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    On several occasions during his visit to the Philippines, Pope Francis has scrapped prepared English-language texts and spoken off-the-cuff in his native Spanish. Could that be a sign of things to come for his September visit to the U.S.?

    The pontiff’s tour in Asia, which started Monday in Sri Lanka and finishes tomorrow when he leaves for Rome from Manila, is the second time the Argentine pope has given a series of speeches in English. In August in South Korea, his public remarks were almost entirely in English. In Sri Lanka and the Philippines, he was meant to give all of his speeches in the language.

    The pope, whose ancestors are from northern Italy, speaks fluent, albeit accented, Italian, the language in which the vast majority of his public appearances are held. He admits openly that English is not his strength.

    “My English is poor!” he said at an appearance earlier this week. Nonetheless, he has given his speeches in clear, heavily-accented English. When he signed the guest book at the Presidential Palace in Manila on Friday, he used a cheat sheet to write his dedication in English.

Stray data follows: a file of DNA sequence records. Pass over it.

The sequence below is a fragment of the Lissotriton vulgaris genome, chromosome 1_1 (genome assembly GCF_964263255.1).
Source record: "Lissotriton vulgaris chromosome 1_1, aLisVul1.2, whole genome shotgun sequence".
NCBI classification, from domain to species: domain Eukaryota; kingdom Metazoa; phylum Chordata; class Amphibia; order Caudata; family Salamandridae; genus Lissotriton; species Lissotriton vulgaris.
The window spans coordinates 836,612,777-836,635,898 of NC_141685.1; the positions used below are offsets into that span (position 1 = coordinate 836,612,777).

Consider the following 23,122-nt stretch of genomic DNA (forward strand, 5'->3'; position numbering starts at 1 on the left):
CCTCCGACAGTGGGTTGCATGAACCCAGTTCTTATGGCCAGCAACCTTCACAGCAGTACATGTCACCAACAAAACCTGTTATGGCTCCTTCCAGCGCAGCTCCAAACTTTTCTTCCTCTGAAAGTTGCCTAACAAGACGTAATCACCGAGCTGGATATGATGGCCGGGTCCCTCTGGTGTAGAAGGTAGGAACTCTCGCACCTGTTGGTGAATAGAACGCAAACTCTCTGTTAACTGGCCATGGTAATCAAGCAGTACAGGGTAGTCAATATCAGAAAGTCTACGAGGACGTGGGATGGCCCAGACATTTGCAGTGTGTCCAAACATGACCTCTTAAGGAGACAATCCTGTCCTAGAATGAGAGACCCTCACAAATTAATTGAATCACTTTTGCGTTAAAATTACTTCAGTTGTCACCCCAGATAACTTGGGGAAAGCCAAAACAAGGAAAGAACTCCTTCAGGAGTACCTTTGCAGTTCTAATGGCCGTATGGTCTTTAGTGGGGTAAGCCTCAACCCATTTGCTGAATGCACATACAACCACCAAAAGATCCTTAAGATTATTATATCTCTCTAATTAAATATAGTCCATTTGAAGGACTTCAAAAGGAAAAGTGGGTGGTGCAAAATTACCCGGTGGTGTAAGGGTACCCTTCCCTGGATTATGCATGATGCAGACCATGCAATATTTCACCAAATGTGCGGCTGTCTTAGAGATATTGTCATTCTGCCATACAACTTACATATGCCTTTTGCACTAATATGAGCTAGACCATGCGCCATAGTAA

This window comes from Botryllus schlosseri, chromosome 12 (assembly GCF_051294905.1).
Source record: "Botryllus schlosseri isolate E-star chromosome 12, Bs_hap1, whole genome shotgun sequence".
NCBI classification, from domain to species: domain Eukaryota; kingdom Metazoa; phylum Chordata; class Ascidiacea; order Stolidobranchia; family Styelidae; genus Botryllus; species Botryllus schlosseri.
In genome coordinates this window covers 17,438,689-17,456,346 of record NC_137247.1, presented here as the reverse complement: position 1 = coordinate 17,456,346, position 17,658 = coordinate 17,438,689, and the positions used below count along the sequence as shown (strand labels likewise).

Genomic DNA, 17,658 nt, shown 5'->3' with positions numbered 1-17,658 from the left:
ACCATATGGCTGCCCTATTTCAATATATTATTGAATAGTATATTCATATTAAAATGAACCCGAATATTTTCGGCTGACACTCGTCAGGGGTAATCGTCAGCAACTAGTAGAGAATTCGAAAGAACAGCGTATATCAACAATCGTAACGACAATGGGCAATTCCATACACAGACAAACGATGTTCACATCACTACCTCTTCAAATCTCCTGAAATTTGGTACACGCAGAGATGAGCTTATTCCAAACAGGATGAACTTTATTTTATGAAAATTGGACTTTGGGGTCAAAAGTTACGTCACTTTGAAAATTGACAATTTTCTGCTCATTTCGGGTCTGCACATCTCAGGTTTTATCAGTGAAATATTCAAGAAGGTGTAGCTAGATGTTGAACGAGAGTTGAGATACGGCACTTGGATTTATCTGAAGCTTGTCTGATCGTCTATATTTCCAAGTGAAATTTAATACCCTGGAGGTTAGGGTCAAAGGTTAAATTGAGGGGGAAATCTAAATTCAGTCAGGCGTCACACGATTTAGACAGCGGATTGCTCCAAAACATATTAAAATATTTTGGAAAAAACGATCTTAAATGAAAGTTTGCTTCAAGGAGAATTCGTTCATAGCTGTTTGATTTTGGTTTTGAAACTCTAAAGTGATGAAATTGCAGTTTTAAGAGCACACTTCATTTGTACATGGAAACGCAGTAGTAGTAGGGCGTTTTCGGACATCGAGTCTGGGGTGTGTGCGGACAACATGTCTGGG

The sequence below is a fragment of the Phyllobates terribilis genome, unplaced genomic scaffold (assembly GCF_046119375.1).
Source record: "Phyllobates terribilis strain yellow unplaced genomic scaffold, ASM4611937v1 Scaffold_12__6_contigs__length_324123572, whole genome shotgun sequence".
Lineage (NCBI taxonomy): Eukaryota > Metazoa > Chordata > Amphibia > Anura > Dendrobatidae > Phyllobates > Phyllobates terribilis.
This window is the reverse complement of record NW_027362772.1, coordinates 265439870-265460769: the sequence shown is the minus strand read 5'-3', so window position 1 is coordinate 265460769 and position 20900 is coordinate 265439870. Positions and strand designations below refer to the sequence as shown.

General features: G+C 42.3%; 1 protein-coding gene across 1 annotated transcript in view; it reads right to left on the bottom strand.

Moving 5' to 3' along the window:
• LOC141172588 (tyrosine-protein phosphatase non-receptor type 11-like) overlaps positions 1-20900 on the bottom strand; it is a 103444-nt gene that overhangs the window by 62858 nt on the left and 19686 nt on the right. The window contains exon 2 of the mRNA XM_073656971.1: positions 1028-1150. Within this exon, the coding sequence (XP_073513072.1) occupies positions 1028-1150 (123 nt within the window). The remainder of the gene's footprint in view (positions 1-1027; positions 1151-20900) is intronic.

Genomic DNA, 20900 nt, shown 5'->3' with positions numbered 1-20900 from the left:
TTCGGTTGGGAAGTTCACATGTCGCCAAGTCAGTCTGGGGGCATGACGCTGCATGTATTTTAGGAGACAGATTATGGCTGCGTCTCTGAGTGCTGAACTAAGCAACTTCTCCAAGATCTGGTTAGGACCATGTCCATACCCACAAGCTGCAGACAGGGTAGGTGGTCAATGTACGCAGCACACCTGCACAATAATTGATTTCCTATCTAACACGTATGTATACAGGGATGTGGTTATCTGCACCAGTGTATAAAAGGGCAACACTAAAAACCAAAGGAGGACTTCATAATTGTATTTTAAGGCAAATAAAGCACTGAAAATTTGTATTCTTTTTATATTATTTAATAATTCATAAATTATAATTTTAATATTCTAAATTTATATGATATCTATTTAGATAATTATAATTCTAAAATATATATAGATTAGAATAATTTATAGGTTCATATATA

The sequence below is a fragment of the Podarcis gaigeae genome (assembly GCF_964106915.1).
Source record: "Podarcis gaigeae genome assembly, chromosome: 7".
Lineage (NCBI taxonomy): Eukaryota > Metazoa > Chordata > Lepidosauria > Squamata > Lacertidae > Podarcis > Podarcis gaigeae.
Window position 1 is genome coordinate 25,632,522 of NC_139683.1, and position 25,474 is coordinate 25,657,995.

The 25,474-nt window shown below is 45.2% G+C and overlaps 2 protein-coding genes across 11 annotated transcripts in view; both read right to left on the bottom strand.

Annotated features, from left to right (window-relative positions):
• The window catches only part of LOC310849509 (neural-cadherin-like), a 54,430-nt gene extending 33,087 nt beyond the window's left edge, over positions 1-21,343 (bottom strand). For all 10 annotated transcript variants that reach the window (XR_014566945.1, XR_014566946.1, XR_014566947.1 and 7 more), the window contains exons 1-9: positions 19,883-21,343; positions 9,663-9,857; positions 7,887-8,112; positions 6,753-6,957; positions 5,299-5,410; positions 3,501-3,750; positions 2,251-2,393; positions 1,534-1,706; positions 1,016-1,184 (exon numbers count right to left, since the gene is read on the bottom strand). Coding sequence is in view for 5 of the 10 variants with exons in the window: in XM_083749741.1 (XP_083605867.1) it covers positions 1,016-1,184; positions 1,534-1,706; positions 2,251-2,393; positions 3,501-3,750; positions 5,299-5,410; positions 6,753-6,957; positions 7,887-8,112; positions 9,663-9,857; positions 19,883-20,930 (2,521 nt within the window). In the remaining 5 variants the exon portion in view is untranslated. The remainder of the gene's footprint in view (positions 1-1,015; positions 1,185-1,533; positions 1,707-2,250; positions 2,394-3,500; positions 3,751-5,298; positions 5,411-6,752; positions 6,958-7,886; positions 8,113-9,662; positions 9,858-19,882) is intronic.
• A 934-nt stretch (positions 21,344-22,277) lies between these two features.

However, the pontiff, who is wildly popular in the Philippines, has clearly felt constrained by his English. On three separate occasions, he scrapped prepared remarks to deliver heartfelt speeches in Spanish, aided by a young priest who masterfully provided English-language interpretation for the crowd. In Tacloban, for instance, he gave an emotional homily, recalling the suffering of the local population from the 2013 typhoon.

    “When the pope is in particularly moving, intense situations, he prefers to adlib,” said Vatican spokesman Fr. Federico Lombardi at a briefing Saturday evening.
    As a native Spanish speaker, the Italian the Pope speaks on a daily basis is no doubt an exceptionally easy language to master. English... not so much. I say good on him for trying. English is widely spoken in the Philippines, and a fun fact is that Spanish used to be until around 40 years ago.
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